Letter of the Week
The truth is out

I loved Michael Musto's "Did I Ruin My Chances With Anderson Cooper?" [villagevoice.com, March 17]. It was refreshing in its honesty about celebrating rather than cloaking gay individuals. I agree that outing "horrible" or "straight-trying-to-get-publicity" people must be balanced with truthfully covering the lives of ordinary and celebrity gay people. The notion that everyone else must go along with cloaking gay people unless they do something hypocritical or shocking is obnoxious. Maintaining these semi-closets is insulting to those all-out gay people who live their lives authentically and thus help advance truth and understanding.

Brian Wyant
Council Bluffs, Iowa

C'est LaVey

I would like to commend Kristen Lombardi on her sober treatment of Satanism and express appreciation for her distinguishing true Satanists from the fringe ["Sympathy for the Devil," March 16-22]. Though I have moved on and have been engaged in a new career in the 20 years since leaving Anton LaVey, when I read this I felt that old sense of outrage.

For many years after Anton and I founded the Church of Satan in 1966, I "rode shotgun" against the neighborhood shit-disturbers who thought it was great sport to vandalize our building on California Street with everything from paint and eggs to rocks and rods shot from a crossbow, the latter of which missed going through my head by inches as I sat at my desk near the upstairs front window. Many of the perps were teenage boys from the local Catholic schools, whose daddies actually encouraged such "playful pranks." It is disappointing that anyone would try to pass off attacking Daniel Romano with an ice scraper and a metal pipe as boyish roughhousing. It appears the social climate has backslid into the stultifying psychological state of the '50s and early '60s. Whether I or any Satanist believes there should be a "hate crime" category is beside the point. There is such a designation, and if it's applied to one social, ethnic, or religious group, then a Satanist is entitled to the same redress.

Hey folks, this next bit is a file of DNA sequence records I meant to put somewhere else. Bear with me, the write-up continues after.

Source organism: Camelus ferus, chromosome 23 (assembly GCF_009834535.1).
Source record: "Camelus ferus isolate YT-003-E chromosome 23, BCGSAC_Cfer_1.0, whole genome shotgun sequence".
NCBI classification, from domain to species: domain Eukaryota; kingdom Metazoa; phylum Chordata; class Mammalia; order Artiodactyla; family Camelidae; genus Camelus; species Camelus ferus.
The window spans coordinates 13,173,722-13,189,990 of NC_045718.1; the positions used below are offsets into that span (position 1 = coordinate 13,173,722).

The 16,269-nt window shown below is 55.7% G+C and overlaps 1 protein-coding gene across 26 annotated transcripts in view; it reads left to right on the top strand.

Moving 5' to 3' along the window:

Romano sounds like a level-headed young man and I wish him the gods' speed in his philosophical and artistic pursuits. He may find himself and his band with a spot on my grandson Stanton LaVey's late-night TV show pilot.

Diane LaVey
Founding High Priestess,
Church of Satan
San Francisco, California

The auntie-christ

I'd like to comment because I am the aunt of one of the accused. This was not a hate crime but a fight among kids that may have gotten out of hand. My nephew has always been a quiet, easygoing kid, never in any kind of trouble. I have never ever heard him say a discriminatory word against any group of people. Some people need to get their 15 minutes of fame, and that is what Romano is doing. Why not take advantage of all this free publicity? As a mother myself I do see his mother's side: Her son got hurt, and yes, you want retribution, but sending two kids to prison—I can't see that. Give them community service and let them repay any medical bills. She should also get her son some help. The Church of Satan has disavowed any connection to him and has labeled him a liar. Three kids fighting may not be very exciting to the media, but it is true. That's all it ever was.